I remember vividly that when black and white television was introduced first as a pilot station in Lahore in 1964, followed by three hours live transmission from 6pm to 9pm, a tall guy wearing black cloak and necklaces of thick beads used to appear in its folk music programmes.
He was Sain Akhtar Hussain who would sing folk songs on high pitch notes. He was a simple and Sufi guy by nature and appearance. Sain Akthar spent his life in poverty. If one listens to his Punjabi song “Channa Saade Naal Mukdi Muka Le”, one would notice that he starts singing in lower notes, then suddenly jumps to high notes on the line “More Na Saanu Pyar Da Challa”. That was his style in which he would impress the audience.
Sain Akhtar Hussain started his music career in Punjabi theatres like his contemporaries Inayat Hussain Bhatti, Alam Lohar and Tufail Niazi and alike. Later he drifted to film industry, radio and Pakistan Television. He started to sing many Punjabi songs in movies like ‘Waris Shah’, ‘Ishq Par Zor Nahi’ etc. Sain Akhtar was best known for his famous Allap in evergreen song “Dil Deta Hai Ro Ro Duhai Kisi Se Koi Pyar Na Kare” in the 1963 film ‘Ishq Par Zor Nahi’ with music by Master Inayat Hussain. The female portion by Mala was filmed on a village girl Yasmin and Sain Akhtar following her on the mountains in the film. This song is famous even after five decades of its conception. Later he was type cast by rendering his famous alaaps in many film songs, qawwalis, dhamals etc. Basically, he remained a folk singer but mostly sang Kafis and other folk songs on Urs of Holy Saints.
Sain Akhtar was co-singer for main singers like Inayat Hussain Bhatti, Salim Raza, Munir Hussain, Ahmad Rushdi and Masood Rana in many songs in Pakistani films. Some of these songs were “Na Milta Gar Yeh Tauba Ka Sahara”, “Daata Meray, Jholi Bhar Day”, “Sathi, Tera Mera Sathi Hay Lehrata Sumandar”, “Lal Meri Patt Rakhio Bala”.
One of Sain Akhtar’s melodious Punjabi songs was “Koi Karman Di Gal Dus Do Ni”, a catchy number. He always went for poetry that had a message in it especially with Sufi connotations. His presentations attracted Punjabi audience, especially the rural one. This song is available as radio recording as clarinets have been used in the interludes. He went for Sufi songs as well as reiterated above. For example, he rendered “Mera Pir Laal Qalandar” in a television recording and is seen with beads in his hands and neck, a cloak robe a Sufi whirling clothing gown and a Sindhi shawl on his shoulders. His cry on the word ‘Allah’ would touch the highest of the musical notes. Another number that starts with a dohra is “Mahiya Tere Pichey Deen Te Iman Bhul Gaye”. Singing “Mirza Saheban” and “Saiful Muluk” was his left hand’s job. One of the most popular rituals in Sufism is the visiting of graves and shrines of Sufi saints. The ritual of visiting any place of significance is called zayarat. Sain Akhtar used to visit such tombs. The concept was to spread Islam through the folk lore and Sufi poetry as he was specialist in rendering Kafis.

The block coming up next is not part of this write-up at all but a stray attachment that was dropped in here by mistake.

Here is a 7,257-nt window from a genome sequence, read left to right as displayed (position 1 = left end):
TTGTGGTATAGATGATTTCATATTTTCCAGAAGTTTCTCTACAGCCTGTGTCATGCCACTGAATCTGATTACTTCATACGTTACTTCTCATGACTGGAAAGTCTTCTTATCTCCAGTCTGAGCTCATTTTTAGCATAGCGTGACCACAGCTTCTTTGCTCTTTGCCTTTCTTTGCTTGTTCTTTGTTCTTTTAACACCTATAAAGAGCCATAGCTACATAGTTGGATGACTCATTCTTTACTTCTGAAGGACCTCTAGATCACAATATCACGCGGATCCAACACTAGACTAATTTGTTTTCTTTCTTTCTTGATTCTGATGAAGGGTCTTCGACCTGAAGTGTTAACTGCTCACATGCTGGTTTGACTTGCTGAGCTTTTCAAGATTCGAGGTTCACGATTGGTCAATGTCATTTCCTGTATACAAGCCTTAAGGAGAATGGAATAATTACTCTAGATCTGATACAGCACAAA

One of the famous Manzoor Jhalla geet “Bhul Janeya Kisse De Naal Pyar Na Kareen” sung by many was initially rendered by Sain Akhtar Hussain. Singing tappe and Mahiya is the forte of every folk singer. Tappe are fairly simple to compose. There are three lines, with the first and third rhyming. They are composed by friends sitting together in the village public meeting places. In a tappa, the first line basically sets the rhyme for the third line. The second and third lines can generally have any theme, but usually the subject is love. They originated in Punjabi, but in Urdu also people have attempted to compose them like Charagh Hasan Hasrat,
Sain Akhtar was born in Amritsar in 1920 and died on June 16, 1987 in Lahore. He was also the recipient of the coveted Pride of Performance award. His son Sain Khawar, is also a famous Punjabi folk singer and appears on television and stage.